- The Washington Times - Monday, July 31, 2000

Landlords are spending $5 billion annually to upgrade apartment buildings in the United States, the result of aging buildings and a tightening market, according to a new study.

D.C. landlords are spending $46.4 million in annual improvements about $72 million below the national average even though the city has some of the oldest apartment buildings in the nation, the report said.

The study by the National Multi Housing Council (NMHC), a D.C.-based association of apartment building owners and managers, predicted an average 5 million apartments will be upgraded in the United States every year between 2000 and 2010.

NMHC said an aging apartment stock and a tightening market the national apartment vacancy rate sank to 8.9 percent in 1999 from 10.1 percent in 1989 are forcing landlords to fix their buildings up.

"This shows that it's much more common and cost-effective to upgrade buildings than it is to tear them down and start all over," said Mark Obrinsky, chief economist for NMHC.

Most landlords spend money to replace kitchen appliances and to upgrade heating systems and bathroom plumbing, Mr. Obrinsky said. Only 12 percent of the improvements made are to make buildings accessible to the disabled.

"The kind of upgrading is substantial. We're not talking about painting and routine maintenance here," Mr. Obrinsky said.

Landlords in the District spend $46.4 million on upgrades each year, the report said. By comparison, apartment building owners in Virginia spend an estimated $138.8 million in annual improvements, and landlords in Maryland spend about $132 million.

Nationally, landlords spend an average $118.71 million in improvements, according to the report.

Southern Management Corp., a Vienna-based company that owns and manages about 23,000 apartments in the Washington suburbs, said it spends between $7 million and $10 million annually in major improvements, such as replacing boilers and roofs.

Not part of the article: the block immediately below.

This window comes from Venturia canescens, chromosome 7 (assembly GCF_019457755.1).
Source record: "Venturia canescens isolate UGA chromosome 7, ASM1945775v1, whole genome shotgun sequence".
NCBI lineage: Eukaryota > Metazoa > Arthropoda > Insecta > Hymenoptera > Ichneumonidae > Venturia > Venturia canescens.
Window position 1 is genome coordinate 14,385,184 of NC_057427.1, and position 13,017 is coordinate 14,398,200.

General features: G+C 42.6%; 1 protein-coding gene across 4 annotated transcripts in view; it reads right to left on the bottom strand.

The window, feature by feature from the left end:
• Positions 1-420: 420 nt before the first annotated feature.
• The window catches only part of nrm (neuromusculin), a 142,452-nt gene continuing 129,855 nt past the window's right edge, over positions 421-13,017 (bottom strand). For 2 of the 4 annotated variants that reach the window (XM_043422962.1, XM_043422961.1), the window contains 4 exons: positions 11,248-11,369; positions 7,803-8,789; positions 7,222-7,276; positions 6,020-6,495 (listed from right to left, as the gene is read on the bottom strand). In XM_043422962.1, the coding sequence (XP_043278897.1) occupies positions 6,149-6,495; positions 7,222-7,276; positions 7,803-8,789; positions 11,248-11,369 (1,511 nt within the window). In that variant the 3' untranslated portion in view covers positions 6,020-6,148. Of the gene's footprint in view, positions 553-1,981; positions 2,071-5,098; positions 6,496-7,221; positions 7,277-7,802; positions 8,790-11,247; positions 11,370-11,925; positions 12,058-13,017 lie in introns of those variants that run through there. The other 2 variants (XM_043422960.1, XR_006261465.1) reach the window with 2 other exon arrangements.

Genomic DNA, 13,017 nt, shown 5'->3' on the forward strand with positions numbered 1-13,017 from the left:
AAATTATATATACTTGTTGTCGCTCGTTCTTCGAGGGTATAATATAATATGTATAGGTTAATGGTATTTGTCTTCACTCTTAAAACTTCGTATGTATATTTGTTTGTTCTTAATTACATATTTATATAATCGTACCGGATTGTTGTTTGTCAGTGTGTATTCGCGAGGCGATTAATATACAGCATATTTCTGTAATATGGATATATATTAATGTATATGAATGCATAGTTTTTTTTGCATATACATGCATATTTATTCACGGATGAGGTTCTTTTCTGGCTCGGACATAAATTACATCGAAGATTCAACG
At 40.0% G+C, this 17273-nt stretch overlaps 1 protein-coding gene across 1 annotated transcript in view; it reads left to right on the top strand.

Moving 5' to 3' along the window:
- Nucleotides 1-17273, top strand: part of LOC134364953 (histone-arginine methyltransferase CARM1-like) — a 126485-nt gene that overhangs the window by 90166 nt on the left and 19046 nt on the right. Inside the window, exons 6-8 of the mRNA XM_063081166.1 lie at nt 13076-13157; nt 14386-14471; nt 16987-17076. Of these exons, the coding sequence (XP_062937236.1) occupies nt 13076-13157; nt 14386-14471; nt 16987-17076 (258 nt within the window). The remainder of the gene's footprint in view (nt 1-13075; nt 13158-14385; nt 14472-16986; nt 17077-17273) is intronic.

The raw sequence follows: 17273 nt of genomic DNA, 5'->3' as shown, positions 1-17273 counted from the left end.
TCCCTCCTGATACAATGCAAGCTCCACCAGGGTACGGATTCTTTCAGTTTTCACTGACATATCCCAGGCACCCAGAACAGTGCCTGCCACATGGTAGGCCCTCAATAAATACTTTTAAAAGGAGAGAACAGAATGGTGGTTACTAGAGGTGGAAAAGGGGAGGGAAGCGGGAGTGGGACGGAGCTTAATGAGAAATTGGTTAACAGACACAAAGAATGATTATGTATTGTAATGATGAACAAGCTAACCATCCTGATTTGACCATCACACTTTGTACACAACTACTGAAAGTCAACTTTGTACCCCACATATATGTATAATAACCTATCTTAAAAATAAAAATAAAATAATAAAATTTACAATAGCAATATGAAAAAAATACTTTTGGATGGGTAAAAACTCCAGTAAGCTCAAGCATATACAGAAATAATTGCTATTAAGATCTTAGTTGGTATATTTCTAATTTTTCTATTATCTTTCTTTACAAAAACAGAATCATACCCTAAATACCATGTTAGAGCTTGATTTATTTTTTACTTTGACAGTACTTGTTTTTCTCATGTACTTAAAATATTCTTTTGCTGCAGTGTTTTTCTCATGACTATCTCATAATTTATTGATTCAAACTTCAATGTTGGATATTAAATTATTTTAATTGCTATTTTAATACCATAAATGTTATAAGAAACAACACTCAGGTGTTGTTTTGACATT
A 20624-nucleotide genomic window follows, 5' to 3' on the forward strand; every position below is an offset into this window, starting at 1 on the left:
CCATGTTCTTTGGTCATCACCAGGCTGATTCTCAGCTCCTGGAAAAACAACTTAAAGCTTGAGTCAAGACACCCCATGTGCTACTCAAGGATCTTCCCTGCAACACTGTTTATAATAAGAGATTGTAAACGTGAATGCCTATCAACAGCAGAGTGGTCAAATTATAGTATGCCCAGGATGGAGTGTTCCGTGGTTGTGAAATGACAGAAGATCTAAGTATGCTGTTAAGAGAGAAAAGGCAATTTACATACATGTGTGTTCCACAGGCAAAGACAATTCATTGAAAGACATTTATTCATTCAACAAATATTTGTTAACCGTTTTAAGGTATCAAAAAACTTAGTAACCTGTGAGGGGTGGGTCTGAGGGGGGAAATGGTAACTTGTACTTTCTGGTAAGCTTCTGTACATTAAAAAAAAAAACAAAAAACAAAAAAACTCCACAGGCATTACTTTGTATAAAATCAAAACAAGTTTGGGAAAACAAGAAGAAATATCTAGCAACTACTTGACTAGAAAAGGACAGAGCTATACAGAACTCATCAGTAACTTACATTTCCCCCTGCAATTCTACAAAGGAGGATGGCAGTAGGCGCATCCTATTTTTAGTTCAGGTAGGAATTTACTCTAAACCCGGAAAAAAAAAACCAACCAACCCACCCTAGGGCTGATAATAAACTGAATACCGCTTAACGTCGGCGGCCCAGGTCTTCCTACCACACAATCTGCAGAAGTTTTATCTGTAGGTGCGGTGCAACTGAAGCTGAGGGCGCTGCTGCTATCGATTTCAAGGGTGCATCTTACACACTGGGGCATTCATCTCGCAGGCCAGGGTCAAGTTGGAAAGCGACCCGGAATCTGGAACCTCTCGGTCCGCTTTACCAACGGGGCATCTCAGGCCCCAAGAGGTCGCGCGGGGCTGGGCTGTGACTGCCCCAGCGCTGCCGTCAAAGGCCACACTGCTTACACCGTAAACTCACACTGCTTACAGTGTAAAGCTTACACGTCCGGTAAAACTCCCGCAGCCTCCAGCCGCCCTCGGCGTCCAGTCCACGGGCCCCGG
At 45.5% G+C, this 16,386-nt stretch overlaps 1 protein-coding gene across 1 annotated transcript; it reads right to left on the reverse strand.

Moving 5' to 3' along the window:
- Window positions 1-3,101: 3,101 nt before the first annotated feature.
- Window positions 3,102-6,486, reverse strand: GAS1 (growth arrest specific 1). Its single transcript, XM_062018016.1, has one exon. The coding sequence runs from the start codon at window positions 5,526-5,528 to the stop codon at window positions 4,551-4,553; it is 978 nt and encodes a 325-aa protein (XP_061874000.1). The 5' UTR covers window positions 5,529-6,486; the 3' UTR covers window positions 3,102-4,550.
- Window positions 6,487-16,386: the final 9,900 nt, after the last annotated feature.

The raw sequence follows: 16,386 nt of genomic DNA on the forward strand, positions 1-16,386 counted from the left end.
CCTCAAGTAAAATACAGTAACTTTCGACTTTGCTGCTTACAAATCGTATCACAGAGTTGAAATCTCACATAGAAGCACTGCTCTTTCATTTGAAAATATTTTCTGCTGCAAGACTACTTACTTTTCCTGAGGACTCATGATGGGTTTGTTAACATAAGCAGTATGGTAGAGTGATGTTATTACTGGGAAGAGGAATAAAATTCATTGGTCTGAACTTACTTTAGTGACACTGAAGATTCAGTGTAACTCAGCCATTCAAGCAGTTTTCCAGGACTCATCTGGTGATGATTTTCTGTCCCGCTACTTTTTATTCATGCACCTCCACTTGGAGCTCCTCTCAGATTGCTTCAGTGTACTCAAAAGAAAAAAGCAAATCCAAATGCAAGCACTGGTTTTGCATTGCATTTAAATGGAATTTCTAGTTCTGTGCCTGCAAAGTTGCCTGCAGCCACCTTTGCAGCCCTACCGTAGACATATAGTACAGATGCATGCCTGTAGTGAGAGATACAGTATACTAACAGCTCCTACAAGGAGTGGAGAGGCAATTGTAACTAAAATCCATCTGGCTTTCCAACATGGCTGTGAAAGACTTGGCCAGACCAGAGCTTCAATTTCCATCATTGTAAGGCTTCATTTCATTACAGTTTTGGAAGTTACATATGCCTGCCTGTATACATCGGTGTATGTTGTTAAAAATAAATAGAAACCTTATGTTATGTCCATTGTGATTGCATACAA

The amount Southern spends has remained steady during the past 10 years, according to its chief executive officer, David Hillman.

"This is nothing new for us. We've been doing it all along," he said.

Jim McGrath, chairman of the D.C. Tenants' Advocacy Coalition, a group that oversees about 150 local apartment building tenants associations, said many of the improvements done in city buildings are only "cosmetic."

"They're doing things that grab the eye" of apartment-seekers, such as renovating the lobbies in the buildings and sprucing up their landscaping, Mr. McGrath said.

The study found 8.3 percent of the 108,000 apartments in the District were built after 1979, the lowest in the nation.

Of the 416,000 apartments in Virginia, 42 percent have been built since 1979. Thirty percent of the 358,000 apartments in Maryland have been built since then, the report said.

Most D.C. apartments about 26,000 were built before 1940. The District tied with Wyoming for the fewest apartments built during the 1990s about 1,000.

City officials want 7,500 new units built downtown in the next few years, according to the D.C. Office of Planning.

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